I honestly don’t know. But I do agree with Mark that there are certain dangers in allowing other people’s wish to remain unspoiled to dominate discussions of arts and entertainment, and I know that I’d like to hear other people’s views on this. Do spoilers ruin things for you? Do you tune out if the plot twists aren’t coming thick and fast? Do character studies leave you cold? And if you’re an artist yourself, how does your attitude towards these things tie in with the work you create?

 


Reviewing a review of reviews, both as reviewer and reviewed

First things first – I strongly recommend reading this post by the excellent Jenni Gould: http://rantingjen.wordpress.com/2012/08/22/arts-journalism-where-did-it-go-wrong/

Don’t want to click the link? Let me give you a precis: The Fringe is full of untrained reviewers churning out masses of reviews, and Ms Gould suggests that we should be holding ourselves to higher standards because “many of the companies involved have worked tirelessly for months and it’s true that maybe their shows are far from worthy of five stars. What they are worthy of is a proficient review whether good or bad”.

I agree. Completely. Whole-heartedly. I loved her article so much that it prompted me to write this long-promised post about my views on reviewing. So here goes…

We’ve already covered the fact that I’m an artist in other posts. Indeed, I never shut up about it. I write, direct, perform and do whatever else ignites my interest. I’ve been on the receiving end of my fair share of reviews, good and bad.

I also write reviews. Unlike Jenni, I’m not trained – we did the same degree but with different specialisms. However, while I’m not a trained journalist, I am a trained director and writer, and it’s that training that informs my reviews and makes me think that peer review should be a much more common part of artistic life.

Too often I hear people saying “oh, reviews are just an opinion”. This is often true, but it shouldn’t be. Reviews aren’t meant to be a simple knee-jerk reaction. If that’s all you’re capable of expressing, you have no business reviewing. Yes, we all have opinions on the things we see, but there’s a world of a difference between a show you dislike and a bad show. I’ve seen plenty of good, sound, well-constructed shows that I personally did not like. Perhaps I didn’t care for the subject matter or the writing wasn’t to my taste, but that doesn’t mean it wasn’t well acted, skilfully directed, cleverly lit. I’ve also seen shows that were frankly sloppy in their construction, but where the infectious energy of the cast overcame technical weakness to create an enjoyable experience.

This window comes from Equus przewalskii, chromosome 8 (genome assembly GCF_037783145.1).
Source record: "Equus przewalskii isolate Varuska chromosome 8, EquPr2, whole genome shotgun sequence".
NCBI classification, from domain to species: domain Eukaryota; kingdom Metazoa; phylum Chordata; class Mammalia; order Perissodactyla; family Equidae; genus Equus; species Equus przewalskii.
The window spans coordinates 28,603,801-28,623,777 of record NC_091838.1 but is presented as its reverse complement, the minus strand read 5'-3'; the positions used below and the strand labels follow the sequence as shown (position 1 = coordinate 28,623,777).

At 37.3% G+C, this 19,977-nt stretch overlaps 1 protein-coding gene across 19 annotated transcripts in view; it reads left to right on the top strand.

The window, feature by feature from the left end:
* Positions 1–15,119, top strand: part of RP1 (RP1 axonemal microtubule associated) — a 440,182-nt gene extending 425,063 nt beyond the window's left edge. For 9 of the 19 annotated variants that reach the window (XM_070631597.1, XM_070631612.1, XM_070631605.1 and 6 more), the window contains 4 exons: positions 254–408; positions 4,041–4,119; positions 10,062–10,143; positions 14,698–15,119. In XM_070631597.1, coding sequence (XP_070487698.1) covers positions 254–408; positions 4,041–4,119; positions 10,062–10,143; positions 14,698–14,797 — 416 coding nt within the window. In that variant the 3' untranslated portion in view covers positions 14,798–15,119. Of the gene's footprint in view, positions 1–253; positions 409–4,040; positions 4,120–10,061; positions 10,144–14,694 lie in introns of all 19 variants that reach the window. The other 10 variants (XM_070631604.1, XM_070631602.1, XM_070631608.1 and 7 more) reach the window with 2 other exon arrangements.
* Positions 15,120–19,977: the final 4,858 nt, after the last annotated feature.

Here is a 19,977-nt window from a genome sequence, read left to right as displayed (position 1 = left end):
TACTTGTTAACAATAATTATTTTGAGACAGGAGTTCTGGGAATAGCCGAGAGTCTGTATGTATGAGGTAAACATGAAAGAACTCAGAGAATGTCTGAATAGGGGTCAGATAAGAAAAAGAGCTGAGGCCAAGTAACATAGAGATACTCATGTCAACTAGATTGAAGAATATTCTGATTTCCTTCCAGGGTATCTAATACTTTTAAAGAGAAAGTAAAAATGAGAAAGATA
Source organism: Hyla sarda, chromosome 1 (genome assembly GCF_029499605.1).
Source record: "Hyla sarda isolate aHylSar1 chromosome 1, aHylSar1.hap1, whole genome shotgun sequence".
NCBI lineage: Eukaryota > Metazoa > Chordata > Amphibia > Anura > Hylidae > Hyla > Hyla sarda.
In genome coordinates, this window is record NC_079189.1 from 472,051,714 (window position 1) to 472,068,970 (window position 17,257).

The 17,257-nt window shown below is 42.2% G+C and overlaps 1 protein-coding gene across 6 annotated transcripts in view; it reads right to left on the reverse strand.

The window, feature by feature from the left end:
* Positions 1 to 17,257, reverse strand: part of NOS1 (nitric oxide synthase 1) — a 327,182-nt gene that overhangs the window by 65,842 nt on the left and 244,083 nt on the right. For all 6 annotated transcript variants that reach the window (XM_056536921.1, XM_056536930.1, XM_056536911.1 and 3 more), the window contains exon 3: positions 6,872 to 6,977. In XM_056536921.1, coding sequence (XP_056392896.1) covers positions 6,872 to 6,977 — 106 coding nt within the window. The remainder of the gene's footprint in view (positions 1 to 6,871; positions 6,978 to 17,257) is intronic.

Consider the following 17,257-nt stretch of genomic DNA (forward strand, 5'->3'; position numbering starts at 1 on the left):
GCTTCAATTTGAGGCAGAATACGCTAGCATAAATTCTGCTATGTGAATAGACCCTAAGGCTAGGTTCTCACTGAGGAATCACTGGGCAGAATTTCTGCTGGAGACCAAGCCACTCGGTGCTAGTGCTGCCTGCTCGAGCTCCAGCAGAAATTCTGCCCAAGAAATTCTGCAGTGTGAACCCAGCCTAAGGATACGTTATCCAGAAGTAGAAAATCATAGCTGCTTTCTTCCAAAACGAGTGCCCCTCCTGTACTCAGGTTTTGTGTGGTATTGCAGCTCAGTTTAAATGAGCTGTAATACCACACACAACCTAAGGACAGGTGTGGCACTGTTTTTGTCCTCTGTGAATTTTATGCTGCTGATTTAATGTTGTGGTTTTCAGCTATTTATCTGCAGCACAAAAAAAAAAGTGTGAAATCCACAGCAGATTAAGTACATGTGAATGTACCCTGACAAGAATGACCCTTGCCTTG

You might wonder “well, if you loved it/hated it, what do the reasons matter? Why are you overthinking everything?” Well, that’s because overthinking things is what I do and I love it. More importantly, simply accepting “I loved it” or “I hated it” is fine if you’re just seeing a show for your own enjoyment, but if you’re supposed to write something about it you’re going to need a bit more material than that, which brings us neatly to the question…

Who are you writing for? Personally, I try to write reviews that you can read as an audience member trying to decide where to spend your money, or as a company member looking for feedback that will help you to develop your practice. For the benefit of potential audience members I try to give a flavour of the show and some indication of what you can expect to see. I consider whether I would have been happy to pay my own money to see it and whether it resembles its advertising blurb and images. I give warnings where I can about poor sightlines or audibility, or whether you should stay out of the front row if you don’t like interaction.

I’ve had people question whether reviews should really be written with the performing companies in mind, but I am adamant that they should. It’s to everyone’s benefit for theatre companies to receive some technical assessment from an outside source. When you’ve created a show you’re far too close to it to have a clear view. The value of opinions from friends and family depends entirely on how truthful they’re willing to be, and there’s a strong chance that they’ll be people who lack the technical training to dissect your show in any detail. So who is left? Reviewers.